We’re grieving and we don’t really want to fight anyone. My mom just wants to pay the bill. But I don’t understand why my dog had to die 4 days after leaving the vet’s office. Why didn’t he catch this? I made understanding a little bit about animal health my business because I loved my dog, but understanding animal health is not what I’m paid nor trusted to do, not like it is for him.
Should we take legal action?
 

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I am so very sorry for your loss. Honestly your vet should have caught it. Pyometra is common enough that a vet should recognize the symptoms.
 

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On average, bulldogs tend to live a whopping 6 years because of how inbred their line is.
Your vet is right - panting is something they do, regularly. Even when it's not hot to me (say.. 24*C) my dog will pant. Ice or a lukewarm bath typically help with this in my household.
$100 isn't really that expensive... my dogs having surgery at the end of the month that's going to put us out $564+ - We probably spend about $100 just on his annual shots + my cats (which is another couple 100)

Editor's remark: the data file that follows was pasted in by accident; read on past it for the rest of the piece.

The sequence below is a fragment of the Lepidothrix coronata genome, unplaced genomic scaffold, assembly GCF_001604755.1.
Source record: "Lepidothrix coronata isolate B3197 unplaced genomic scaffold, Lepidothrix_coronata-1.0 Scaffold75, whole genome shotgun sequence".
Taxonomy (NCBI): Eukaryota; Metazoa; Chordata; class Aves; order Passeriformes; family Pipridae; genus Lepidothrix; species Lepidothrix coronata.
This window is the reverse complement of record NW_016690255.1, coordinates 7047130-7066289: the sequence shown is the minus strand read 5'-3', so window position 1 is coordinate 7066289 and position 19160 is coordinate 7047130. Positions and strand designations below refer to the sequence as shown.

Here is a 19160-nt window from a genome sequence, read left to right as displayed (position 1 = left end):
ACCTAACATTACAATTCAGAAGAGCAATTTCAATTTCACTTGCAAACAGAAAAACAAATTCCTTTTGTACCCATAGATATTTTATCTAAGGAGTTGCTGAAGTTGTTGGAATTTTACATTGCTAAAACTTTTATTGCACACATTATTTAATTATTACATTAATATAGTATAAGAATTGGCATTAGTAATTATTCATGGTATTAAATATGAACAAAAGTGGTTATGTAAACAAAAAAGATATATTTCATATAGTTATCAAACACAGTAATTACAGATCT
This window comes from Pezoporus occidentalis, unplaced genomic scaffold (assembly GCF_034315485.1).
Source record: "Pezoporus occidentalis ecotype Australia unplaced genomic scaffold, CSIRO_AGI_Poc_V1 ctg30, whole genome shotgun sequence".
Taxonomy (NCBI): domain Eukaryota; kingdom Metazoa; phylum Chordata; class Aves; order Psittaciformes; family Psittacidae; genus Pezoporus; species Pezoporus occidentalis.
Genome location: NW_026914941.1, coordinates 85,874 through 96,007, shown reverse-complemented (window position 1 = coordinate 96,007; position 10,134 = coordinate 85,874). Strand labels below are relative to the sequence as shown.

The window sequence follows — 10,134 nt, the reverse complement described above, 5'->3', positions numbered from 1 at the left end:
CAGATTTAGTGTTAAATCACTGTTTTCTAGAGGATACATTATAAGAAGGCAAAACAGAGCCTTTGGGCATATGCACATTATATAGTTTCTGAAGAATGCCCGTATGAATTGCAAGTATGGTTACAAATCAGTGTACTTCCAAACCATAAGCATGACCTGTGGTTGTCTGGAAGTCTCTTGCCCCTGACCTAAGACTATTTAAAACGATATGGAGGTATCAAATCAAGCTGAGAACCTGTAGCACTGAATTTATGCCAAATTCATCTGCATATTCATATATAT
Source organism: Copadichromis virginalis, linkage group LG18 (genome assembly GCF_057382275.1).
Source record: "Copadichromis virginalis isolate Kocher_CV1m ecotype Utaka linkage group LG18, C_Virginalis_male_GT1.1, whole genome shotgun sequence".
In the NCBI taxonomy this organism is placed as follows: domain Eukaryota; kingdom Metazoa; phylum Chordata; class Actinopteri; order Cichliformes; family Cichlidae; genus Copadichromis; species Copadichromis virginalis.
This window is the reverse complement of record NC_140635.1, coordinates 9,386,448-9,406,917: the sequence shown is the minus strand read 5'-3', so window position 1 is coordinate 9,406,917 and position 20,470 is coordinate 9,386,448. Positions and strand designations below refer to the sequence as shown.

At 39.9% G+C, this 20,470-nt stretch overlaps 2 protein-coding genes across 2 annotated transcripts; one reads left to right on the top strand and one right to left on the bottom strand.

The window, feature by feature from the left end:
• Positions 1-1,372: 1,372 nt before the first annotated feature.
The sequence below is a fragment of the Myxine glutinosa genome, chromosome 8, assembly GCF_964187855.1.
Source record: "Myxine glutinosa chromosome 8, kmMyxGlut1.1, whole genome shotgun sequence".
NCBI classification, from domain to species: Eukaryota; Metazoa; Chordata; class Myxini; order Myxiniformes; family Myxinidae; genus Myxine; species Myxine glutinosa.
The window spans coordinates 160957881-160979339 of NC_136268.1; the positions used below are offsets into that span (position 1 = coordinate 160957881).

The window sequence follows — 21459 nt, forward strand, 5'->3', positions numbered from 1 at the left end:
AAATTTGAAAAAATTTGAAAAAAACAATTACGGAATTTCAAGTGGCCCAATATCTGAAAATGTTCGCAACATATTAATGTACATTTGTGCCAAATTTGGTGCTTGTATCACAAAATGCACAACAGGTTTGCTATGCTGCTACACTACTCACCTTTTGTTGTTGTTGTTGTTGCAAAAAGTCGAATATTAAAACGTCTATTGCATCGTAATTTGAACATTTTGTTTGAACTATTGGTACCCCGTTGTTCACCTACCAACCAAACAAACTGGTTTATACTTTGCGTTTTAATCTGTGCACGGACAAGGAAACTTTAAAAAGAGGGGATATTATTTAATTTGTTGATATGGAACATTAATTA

Pyometra could have been avoided had you chosen to have your dog spayed.

Pyometra is also uneasily detected if there are no outer symptoms such as obvious discomfort (pain) or pus coming from the vulva. (Closed pyometra is a more serious condition than open pyometra not only because there is no outlet for the infection but also because a diagnosis of closed pyometra can easily be missed due to its insidious nature - this will also cause peritonitis). The only way your vet *might* have caught on would have been to run bloodwork but that only *maybe* would have shown dehydration or an increased white blood cell count.

I don't see this as malpractice.
I know you're all hurting right now and looking for someone to blame, but this is unfortunately - one of those things that just happens.
 

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So sorry for your loss :(.